“I give you a power to create marvelous things, and through it you will make yourselves deserving of the Toltec name, which you will pass on. You will travel through valleys and over mountains, investigating everything in life and finding worthy customs and history and enlightened beliefs. Bring them to your communities and share them with everyone, for then you will reach perfection in the Toltec way.”
Furthermore, Ce Acatl gives his disciples “the authority to take priestly power in his name” but he specifies, not in a manner to take ownership, but “rather as servants, as debtors” who might take “something on loan until it’s time to give it back.” “Wherever you go, ask the history of the place.” “You will watch over and pass on the honors you receive. With all your heart you will take care of the doctrine you received and the Toltec way of life.”
It is said that Montezuma placed great value on Toltec wisdom, seeking royalty of their lineage to cement political marriages. Perhaps it is because of instructions like these; placing ego and ownership in it’s proper place, honoring the story and the accumulated wisdom over the messenger.
Not being familiar with the native codices that have survived or the Spanish Chronicles, it would appear that Diaz chose to call it a gospel and patterned the text as bible-like verses. For the most part, it works. As with any first reading of biblical or scriptural texts, from a spiritual rather than rational point of view, you have to believe or take on faith many of the events described. While the footnotes are sparse, they do explain some of the metaphors as presented in the text. And there is some beautiful prose in this translation.
“Do not allow the scattered ashes and the crossroads to give you orders.”
My complaint with the book lies in a few unanswered questions. I would like to know how he chose different sources for different sections of the story, and how he chose between existing native oral history to tell this tale as compared to the Christian tradition’s recording of the life of Quetzalcoatl. Not to mention, what are the native oral stories?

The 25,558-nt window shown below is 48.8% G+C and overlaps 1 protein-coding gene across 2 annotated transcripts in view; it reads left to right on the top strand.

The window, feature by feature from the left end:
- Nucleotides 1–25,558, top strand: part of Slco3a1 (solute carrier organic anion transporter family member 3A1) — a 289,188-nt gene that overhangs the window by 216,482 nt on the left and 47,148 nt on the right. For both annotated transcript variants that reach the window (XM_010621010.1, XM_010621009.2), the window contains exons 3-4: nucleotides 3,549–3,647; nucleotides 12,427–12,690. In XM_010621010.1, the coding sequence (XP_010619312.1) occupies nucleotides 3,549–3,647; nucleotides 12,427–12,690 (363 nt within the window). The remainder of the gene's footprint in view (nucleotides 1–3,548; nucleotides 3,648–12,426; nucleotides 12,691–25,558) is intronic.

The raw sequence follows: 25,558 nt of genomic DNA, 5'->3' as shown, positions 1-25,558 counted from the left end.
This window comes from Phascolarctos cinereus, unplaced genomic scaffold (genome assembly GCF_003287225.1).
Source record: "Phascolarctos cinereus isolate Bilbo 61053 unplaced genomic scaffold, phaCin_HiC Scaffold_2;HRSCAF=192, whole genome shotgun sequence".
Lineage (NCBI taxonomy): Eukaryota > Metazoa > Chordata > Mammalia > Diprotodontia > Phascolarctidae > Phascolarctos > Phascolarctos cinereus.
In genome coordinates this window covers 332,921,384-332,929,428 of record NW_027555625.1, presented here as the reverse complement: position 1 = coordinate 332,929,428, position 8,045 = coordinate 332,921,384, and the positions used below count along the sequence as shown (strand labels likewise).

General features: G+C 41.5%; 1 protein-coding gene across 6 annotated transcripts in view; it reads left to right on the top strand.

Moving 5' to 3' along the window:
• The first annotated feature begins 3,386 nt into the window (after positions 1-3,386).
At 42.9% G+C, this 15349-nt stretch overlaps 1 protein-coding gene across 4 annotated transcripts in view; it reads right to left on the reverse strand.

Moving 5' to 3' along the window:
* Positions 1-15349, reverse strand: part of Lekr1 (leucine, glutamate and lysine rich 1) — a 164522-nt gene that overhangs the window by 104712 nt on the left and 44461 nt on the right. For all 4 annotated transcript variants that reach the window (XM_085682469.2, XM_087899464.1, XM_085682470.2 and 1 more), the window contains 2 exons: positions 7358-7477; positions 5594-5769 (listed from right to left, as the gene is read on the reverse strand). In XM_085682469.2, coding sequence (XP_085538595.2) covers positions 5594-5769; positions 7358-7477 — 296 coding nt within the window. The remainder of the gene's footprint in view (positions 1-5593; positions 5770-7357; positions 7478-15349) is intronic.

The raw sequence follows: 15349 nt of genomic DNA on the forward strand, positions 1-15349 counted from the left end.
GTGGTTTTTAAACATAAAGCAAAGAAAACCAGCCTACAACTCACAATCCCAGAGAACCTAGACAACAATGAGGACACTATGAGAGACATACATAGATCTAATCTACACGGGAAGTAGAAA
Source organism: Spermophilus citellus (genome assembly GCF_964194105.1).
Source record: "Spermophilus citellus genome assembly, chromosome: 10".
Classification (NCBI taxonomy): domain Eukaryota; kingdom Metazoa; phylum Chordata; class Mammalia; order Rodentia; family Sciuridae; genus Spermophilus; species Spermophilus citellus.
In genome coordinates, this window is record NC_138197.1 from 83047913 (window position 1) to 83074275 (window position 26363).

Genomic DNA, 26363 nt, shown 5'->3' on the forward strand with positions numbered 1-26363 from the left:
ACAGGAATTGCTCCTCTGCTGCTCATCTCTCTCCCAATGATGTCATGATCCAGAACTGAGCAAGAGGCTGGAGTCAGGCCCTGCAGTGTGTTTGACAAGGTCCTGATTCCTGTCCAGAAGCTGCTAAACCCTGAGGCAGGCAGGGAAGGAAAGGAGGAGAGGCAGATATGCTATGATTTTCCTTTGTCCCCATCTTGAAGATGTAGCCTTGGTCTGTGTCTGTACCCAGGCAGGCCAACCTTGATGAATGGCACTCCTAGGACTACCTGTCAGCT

I’m not sure that it matters, though. Cultures explored by pure anthropological science often make for dry and tedious reading. Here we have one version of the tale of Quetzalcoatl, uninterrupted by sourcing and footnotes. Assuming Diaz is less concerned with an academic/scientific history of Quetzalcoatl, and rather a retelling more in line with oral traditions and true native cultures, it would appear he has succeeded.
Legends of the Plumed Serpent
Biography of a Mexican God
By Neil Baldwin, Public Affairs, 1998
Neil Baldwin is a biographer rather than an anthropologist. He is fascinated by the story of the Plumed Serpent and how infused Quetzalcoatl is in the culture and identity of Mexico. One reviewer called the book a “wonderfully awkward work” with sometimes “overly literal descriptions” that “evoke the tedium of guidebooks.” Perhaps. However, the book brings the reader up to date recounting the many stages of drastic upheaval and cultural decimation, through which, Quetzalcoatl still survives.